If households are holding larger real money balances than they desire, which of the following is least likely? A) The opportunity cost of holding money balances will decrease. B) Households will bid up securities prices. C) The interest rate is higher than its equilibrium rate in the market for real money balances. D) The central bank must sell securities to absorb the excess money supply and establish equilibrium. Please justify your answer.
is it C?
I think B. If they are holding cash they are not buying securities.
I would go with C. If the interest rate (the opportunity cost of holding money balances) was higher than equilibrium, households would invest money, not hold it. All other options can happen if household sector decides to reduce excess money balance. As more money comes to the market, opportunity cost would decrease, security prices would increase and central bank could “mop” excess money balances by selling securities with higher interest rates.
I think its B. With cash reserves going up within households, the demand for securities would go down, leading to a fall in security prices.
I will go with D. I don’t believe the job of the central bank is to establish equilibrium in the Money Supply markets. All others seem correct to me.
Holding real money outside the market creates a scarcity that in turn increases investment opportunity costs. A is likely. Households are holding excess real money balances when the return from investing those reserves is below the equilibrium, and in anticipation of rates going up. As soon as rates go up, bidding for securities would bring rates down and prices up. B is likely. Central bank must sell securities to collect the money hanging around outside the market. D is likely. If interest rate would be higher than the opportunity cost of holding money outside the market, households would bid on it. Since household are not, this is the least likely scenario. C is the answer.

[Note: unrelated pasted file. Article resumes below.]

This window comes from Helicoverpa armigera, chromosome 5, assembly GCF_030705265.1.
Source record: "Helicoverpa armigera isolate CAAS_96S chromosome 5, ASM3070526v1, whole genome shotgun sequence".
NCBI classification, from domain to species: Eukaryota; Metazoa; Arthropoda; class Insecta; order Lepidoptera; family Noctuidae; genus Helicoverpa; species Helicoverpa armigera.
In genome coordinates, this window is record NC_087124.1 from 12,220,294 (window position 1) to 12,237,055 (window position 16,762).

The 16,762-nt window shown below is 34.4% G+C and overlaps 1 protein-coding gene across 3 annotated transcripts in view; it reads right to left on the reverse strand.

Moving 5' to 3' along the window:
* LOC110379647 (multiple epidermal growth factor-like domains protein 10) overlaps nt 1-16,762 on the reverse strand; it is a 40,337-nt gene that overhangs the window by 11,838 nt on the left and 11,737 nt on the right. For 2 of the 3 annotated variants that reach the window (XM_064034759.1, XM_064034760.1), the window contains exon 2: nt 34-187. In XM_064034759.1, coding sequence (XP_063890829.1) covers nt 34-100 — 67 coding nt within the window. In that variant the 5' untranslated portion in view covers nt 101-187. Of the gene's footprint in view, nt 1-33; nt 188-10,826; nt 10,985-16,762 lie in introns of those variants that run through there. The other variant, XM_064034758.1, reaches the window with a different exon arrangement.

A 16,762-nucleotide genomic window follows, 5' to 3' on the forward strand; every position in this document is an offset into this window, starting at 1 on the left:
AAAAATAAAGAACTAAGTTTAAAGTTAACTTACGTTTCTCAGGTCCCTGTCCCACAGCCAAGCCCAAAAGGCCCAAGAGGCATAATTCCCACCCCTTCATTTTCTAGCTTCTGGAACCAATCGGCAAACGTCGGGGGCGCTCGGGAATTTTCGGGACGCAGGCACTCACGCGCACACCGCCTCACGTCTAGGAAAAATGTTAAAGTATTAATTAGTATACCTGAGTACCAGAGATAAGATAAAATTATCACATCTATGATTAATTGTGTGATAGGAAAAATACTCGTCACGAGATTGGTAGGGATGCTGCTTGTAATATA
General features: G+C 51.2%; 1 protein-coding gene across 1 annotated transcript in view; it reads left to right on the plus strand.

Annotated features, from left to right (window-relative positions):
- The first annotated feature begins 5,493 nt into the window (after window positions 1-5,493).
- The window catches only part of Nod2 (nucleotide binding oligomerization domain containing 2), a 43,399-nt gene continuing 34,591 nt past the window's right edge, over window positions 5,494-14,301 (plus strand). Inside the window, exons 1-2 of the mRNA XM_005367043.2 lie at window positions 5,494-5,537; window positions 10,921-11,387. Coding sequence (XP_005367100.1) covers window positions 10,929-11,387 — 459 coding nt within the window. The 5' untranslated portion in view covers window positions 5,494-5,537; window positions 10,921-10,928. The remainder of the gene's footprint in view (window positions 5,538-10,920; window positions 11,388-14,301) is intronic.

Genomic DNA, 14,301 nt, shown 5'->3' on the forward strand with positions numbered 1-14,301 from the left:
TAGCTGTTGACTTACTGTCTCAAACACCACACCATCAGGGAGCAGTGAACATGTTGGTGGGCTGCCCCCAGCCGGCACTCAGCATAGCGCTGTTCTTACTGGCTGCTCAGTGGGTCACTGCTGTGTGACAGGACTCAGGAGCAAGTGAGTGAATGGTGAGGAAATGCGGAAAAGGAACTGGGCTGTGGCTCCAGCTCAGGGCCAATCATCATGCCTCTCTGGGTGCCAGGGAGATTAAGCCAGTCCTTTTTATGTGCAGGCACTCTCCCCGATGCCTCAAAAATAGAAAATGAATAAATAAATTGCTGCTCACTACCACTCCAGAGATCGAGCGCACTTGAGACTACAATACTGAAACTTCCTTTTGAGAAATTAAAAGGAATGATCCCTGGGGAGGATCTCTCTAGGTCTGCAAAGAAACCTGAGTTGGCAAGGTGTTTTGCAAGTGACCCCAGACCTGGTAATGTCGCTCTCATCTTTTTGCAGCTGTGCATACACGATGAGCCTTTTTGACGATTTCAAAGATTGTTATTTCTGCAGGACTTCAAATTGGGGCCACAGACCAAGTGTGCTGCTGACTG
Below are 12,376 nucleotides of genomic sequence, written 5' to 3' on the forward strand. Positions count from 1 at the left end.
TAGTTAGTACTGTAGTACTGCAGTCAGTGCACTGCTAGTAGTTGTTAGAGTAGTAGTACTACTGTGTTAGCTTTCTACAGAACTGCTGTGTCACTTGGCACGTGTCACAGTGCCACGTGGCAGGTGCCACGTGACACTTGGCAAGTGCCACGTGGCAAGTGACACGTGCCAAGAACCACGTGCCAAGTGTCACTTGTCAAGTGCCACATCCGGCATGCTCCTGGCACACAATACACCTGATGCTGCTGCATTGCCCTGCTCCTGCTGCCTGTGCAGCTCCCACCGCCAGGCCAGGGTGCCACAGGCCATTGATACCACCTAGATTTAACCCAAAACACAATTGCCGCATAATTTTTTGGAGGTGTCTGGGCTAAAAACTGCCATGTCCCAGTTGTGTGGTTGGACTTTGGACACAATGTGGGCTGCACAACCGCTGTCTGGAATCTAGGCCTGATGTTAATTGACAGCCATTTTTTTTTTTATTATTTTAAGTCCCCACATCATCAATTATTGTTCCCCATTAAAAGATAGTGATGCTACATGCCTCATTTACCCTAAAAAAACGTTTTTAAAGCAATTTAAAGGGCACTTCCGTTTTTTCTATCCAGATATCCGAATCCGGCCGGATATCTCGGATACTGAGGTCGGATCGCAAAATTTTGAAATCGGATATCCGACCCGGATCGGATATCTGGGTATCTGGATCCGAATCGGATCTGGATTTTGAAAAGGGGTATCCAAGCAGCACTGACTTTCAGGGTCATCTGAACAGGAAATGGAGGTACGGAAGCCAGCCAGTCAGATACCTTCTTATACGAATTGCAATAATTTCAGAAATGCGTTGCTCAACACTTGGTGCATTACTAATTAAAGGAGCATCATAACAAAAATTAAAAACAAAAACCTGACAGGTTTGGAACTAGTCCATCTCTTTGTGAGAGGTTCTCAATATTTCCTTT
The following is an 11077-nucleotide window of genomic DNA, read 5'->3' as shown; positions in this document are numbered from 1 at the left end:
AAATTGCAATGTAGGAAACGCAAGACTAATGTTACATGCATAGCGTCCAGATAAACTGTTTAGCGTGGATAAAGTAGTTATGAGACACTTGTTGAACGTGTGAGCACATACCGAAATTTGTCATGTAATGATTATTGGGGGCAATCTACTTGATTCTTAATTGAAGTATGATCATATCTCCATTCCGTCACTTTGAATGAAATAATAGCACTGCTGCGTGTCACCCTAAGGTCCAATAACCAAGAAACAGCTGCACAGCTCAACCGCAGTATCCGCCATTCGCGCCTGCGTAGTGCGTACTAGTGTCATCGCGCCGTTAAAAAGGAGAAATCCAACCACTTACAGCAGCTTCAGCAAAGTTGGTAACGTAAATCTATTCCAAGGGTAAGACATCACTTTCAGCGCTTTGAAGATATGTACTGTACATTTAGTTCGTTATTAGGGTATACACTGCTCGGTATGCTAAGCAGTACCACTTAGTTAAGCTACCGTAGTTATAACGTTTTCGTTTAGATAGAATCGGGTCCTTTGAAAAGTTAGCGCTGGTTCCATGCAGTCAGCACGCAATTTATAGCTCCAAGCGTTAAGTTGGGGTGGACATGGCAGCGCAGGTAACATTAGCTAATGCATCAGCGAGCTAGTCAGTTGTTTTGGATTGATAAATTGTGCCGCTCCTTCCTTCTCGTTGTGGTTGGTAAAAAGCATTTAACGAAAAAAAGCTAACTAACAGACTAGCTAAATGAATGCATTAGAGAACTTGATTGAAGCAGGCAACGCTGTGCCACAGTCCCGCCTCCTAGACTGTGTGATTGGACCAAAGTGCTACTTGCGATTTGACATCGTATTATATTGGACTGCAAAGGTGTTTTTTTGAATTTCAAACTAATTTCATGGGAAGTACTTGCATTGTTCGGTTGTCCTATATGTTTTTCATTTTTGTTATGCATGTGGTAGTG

Question on C. Households are holding more money than they desire…so wont their demand for money decrease ? This will move us down the demand curve towards lower, equilibrum interest rates which means that we are at a point above equilibrium interest rates making C correct. Where is my thinking flawed?
Households hold the resource (money), they are suppliers, not consumers of money, and not willing to supply because the opportunity cost is low, or opportunity cost of holding money is greater.
Sorry Map… Still not understanding… How are households the suppliers of money? The supply of money is determined by the Fed. Households do not desire real money balances wont interest rates be high?
The official answer is D! The Fed’s actions should not be included here. You need to assess how the market will move to equilibrium independent of monetary policy. All of the other answers describe factors that influence and bring the market to equilibrium.
A is right if interest rates are higher. B is possible, but dont need to buy securities C, People dont hold cash if interest rates are higher. D: Open market operation sounds right, Fed sell securities to control money flow. I agree with answer D.
Doh, maybe if I had read which is LEAST likely I would have got it right!